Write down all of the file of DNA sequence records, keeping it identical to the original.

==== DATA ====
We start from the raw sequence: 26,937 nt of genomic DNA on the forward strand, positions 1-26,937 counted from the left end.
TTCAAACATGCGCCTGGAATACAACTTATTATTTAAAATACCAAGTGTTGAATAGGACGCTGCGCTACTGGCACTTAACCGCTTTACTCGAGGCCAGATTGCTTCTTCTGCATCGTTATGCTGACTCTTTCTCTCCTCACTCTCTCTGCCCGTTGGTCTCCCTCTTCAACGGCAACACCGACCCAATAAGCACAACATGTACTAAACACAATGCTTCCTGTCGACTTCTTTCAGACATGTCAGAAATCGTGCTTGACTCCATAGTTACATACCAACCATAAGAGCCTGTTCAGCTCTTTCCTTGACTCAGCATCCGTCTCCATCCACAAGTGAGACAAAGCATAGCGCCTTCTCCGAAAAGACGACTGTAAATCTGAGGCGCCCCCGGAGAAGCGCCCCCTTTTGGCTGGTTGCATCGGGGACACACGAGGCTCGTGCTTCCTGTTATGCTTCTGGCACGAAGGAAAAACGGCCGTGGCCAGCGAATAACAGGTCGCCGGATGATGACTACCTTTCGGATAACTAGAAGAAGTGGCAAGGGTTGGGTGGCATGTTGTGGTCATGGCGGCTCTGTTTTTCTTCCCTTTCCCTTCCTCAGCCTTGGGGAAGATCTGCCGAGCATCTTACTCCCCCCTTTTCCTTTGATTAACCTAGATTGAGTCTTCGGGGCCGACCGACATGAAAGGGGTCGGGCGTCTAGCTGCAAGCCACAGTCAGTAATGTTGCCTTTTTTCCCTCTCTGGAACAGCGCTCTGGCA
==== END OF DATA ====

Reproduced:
We start from the raw sequence: 26,937 nt of genomic DNA on the forward strand, positions 1-26,937 counted from the left end.
TTCAAACATGCGCCTGGAATACAACTTATTATTTAAAATACCAAGTGTTGAATAGGACGCTGCGCTACTGGCACTTAACCGCTTTACTCGAGGCCAGATTGCTTCTTCTGCATCGTTATGCTGACTCTTTCTCTCCTCACTCTCTCTGCCCGTTGGTCTCCCTCTTCAACGGCAACACCGACCCAATAAGCACAACATGTACTAAACACAATGCTTCCTGTCGACTTCTTTCAGACATGTCAGAAATCGTGCTTGACTCCATAGTTACATACCAACCATAAGAGCCTGTTCAGCTCTTTCCTTGACTCAGCATCCGTCTCCATCCACAAGTGAGACAAAGCATAGCGCCTTCTCCGAAAAGACGACTGTAAATCTGAGGCGCCCCCGGAGAAGCGCCCCCTTTTGGCTGGTTGCATCGGGGACACACGAGGCTCGTGCTTCCTGTTATGCTTCTGGCACGAAGGAAAAACGGCCGTGGCCAGCGAATAACAGGTCGCCGGATGATGACTACCTTTCGGATAACTAGAAGAAGTGGCAAGGGTTGGGTGGCATGTTGTGGTCATGGCGGCTCTGTTTTTCTTCCCTTTCCCTTCCTCAGCCTTGGGGAAGATCTGCCGAGCATCTTACTCCCCCCTTTTCCTTTGATTAACCTAGATTGAGTCTTCGGGGCCGACCGACATGAAAGGGGTCGGGCGTCTAGCTGCAAGCCACAGTCAGTAATGTTGCCTTTTTTCCCTCTCTGGAACAGCGCTCTGGCA